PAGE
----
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Part 1: Intro


In the space of a single month in June of 1967, the Beatles released their technicolor magnum opus, Sgt. Pepper’s Lonely Hearts Club Band, and premiered their signature hippie anthem “All You Need is Love” during Our World, the first ever worldwide live satellite television broadcast. In late 1968, they released the record now generally known as The White Album, their famously eclectic eponymously-named follow-up to Sgt. Pepper (unless you count Magical Mystery Tour, which no one ever really does). With these two albums, the Beatles transformed their entire role as living metaphors for the ‘60s zeitgeist. But maybe not in the way we’ve been lead to think.


The Beatles were consistently constructed as symbolic avatars for the social and cultural shifts of their time and place, even while they were still in the midst of that time and place. Their 1964 descent on America came mere weeks after the young, hopeful King-Arthur-Proxy-in-Chief was gunned down by shadowy forces in a sunny plaza in Dallas. Their giddy pop songs were derived from the ghettoized music of the same Black America that was marching for its civil rights across the South, and their shaggy haircuts and dismissive wit spoke to a impetuous rejection of fossilized mores and codes whose breakdown was the fuel for Swinging London. Their very being seemed to presage a burst of mass enlightenment, a collective epiphany for the messy cannibalistic social and cultural superstructure of the Western democracies that never quite came.


But the funny thing about the cultural signification of Beatlemania was that it was entirely subtextual, or, to be more accurate, entirely non-textual. One had to go beyond the beaty guts of the music and the superficial content of the lyrics to find the revolutionary context of the Beatles. They didn’t wallow in the darkness of the sociopathic fringe like the Rolling Stones, didn’t speak truth to power with preening sincerity like the young Bob Dylan and his contemporary folkie-leftists, didn’t shout nihilistic slogans through a loudspeaker like the Sex Pistols or their punk brethren.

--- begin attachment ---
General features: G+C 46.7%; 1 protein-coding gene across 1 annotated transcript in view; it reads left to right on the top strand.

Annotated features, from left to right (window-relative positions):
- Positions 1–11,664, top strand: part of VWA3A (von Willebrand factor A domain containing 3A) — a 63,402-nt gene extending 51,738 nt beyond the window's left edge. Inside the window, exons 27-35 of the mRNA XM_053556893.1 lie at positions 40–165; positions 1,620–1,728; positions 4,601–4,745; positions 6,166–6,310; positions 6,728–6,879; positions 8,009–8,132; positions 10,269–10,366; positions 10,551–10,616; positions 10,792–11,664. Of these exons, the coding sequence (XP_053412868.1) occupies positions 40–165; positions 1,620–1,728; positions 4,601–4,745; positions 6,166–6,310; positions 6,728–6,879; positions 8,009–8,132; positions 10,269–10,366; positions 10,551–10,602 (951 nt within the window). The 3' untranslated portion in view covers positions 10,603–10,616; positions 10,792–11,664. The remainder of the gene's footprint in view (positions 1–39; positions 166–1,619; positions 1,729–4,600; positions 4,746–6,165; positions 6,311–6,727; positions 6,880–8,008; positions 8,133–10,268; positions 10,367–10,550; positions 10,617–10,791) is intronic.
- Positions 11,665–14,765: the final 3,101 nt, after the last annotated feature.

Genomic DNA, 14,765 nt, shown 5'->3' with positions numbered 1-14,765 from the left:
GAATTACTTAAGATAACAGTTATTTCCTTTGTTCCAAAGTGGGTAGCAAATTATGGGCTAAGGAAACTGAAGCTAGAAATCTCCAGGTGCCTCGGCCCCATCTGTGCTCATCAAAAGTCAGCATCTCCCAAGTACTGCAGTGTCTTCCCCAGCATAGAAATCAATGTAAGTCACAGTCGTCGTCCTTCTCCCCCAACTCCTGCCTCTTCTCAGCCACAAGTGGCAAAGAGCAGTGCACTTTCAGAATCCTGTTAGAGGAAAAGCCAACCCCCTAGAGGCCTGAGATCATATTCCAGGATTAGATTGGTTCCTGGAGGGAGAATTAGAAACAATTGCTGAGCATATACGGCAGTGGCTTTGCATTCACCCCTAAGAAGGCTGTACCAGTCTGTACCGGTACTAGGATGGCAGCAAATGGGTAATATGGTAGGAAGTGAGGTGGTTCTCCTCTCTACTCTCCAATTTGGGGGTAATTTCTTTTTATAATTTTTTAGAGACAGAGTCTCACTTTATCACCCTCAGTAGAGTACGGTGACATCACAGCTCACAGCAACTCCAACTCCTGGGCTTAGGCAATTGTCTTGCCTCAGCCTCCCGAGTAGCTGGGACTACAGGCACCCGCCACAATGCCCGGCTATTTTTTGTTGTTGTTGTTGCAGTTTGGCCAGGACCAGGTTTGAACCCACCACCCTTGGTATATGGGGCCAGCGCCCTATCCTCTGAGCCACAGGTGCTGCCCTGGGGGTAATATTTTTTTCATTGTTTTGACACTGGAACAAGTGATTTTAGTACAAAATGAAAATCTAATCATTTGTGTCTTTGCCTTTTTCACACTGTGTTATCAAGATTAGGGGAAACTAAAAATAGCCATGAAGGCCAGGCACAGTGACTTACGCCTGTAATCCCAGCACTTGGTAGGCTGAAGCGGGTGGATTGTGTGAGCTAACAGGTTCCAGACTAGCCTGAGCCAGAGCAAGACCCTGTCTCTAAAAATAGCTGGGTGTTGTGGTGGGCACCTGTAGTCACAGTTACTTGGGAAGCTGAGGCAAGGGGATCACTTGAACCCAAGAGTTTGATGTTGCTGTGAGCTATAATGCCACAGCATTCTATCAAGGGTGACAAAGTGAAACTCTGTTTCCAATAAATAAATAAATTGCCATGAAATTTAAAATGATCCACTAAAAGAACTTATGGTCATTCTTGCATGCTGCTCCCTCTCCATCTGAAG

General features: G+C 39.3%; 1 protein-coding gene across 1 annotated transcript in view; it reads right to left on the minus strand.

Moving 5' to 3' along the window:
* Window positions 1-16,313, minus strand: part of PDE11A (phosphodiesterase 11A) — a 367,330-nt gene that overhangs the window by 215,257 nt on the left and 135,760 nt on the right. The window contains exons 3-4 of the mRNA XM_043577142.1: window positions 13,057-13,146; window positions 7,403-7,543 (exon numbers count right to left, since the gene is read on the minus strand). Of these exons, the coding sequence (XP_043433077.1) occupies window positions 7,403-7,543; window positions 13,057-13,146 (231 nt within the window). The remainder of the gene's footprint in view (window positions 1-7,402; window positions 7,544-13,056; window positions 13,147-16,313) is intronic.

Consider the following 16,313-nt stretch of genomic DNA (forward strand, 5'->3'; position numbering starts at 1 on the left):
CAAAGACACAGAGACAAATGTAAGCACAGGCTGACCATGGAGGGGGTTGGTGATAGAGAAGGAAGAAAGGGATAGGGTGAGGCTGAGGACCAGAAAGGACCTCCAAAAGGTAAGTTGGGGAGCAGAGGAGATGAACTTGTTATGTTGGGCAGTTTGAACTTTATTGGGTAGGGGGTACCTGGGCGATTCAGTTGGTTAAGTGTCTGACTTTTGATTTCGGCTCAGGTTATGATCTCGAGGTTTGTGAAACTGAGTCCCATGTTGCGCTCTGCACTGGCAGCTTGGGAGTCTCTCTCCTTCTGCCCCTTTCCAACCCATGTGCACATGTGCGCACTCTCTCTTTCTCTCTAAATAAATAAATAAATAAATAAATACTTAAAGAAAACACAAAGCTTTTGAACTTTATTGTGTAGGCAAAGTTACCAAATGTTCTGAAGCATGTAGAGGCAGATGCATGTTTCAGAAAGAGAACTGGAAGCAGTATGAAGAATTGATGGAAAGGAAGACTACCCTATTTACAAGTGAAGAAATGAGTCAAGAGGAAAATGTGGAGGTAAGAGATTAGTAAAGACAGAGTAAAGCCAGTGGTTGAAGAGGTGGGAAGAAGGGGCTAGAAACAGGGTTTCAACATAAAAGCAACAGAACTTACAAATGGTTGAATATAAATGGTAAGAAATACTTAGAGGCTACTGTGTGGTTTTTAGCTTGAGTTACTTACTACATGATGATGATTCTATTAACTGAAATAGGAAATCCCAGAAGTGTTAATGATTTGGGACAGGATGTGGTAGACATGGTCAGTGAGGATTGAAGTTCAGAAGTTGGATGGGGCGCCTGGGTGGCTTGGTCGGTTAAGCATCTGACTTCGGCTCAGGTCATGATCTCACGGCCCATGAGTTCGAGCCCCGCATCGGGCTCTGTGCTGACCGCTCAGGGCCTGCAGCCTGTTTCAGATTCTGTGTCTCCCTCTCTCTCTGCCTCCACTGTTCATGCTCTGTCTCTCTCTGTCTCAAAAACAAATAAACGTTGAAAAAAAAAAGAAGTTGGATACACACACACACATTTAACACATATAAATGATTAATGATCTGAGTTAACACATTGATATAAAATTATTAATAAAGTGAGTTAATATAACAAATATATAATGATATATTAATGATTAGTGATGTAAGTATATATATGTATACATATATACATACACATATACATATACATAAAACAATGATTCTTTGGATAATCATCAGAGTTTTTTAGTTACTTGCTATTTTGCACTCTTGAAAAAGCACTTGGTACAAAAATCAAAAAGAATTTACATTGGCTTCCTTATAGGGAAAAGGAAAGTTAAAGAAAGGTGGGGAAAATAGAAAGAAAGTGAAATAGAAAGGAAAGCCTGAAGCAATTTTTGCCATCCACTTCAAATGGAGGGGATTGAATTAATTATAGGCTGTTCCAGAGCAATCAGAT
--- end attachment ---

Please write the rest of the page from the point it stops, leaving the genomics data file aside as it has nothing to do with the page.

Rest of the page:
Or, at least they didn’t at first. At first, the Fab Four were figures closer to their hero, Elvis Presley, whose blasphemous hips dealt a mortal blow to the stone fortress that the generation that followed him would see crumble into rubble. The rebellion of the early-‘60s Beatles was based not in what they said, but in how they said it, how they looked when they said it, and how they made us feel when they said it.


Perhaps all art has a similar basis when its appeal stretches to the masses, but the figuration of pop music as a kind of art was not exactly well-established when Sgt. Pepper hit the shelves. It’s myopic to give the Beatles all the credit for establishing this figuration, but more than any other act of their time (or maybe of any time), they made the intellectual avant-garde somehow accessible to the unwashed millions. To some critics (Frank Zappa among them), this was an act of avaricious appropriation that would lead to the widespread dilution of the revolutionary potential of the cutting edge, perhaps irrevocably. But by melding the avant-garde with their highly-refined pop songcraft while simultaneously branching out into different lyrical directions, the Beatles fashioned a new heightened politics of pop.

Ross Langager has been contributing music reviews to PopMatters since early 2008. He has a BA (Honors) in English and a MA in English, both from the University of Alberta in Edmonton. He lives in Toronto, Ontario. He also writes a blog at http://rosslangager.com/ .


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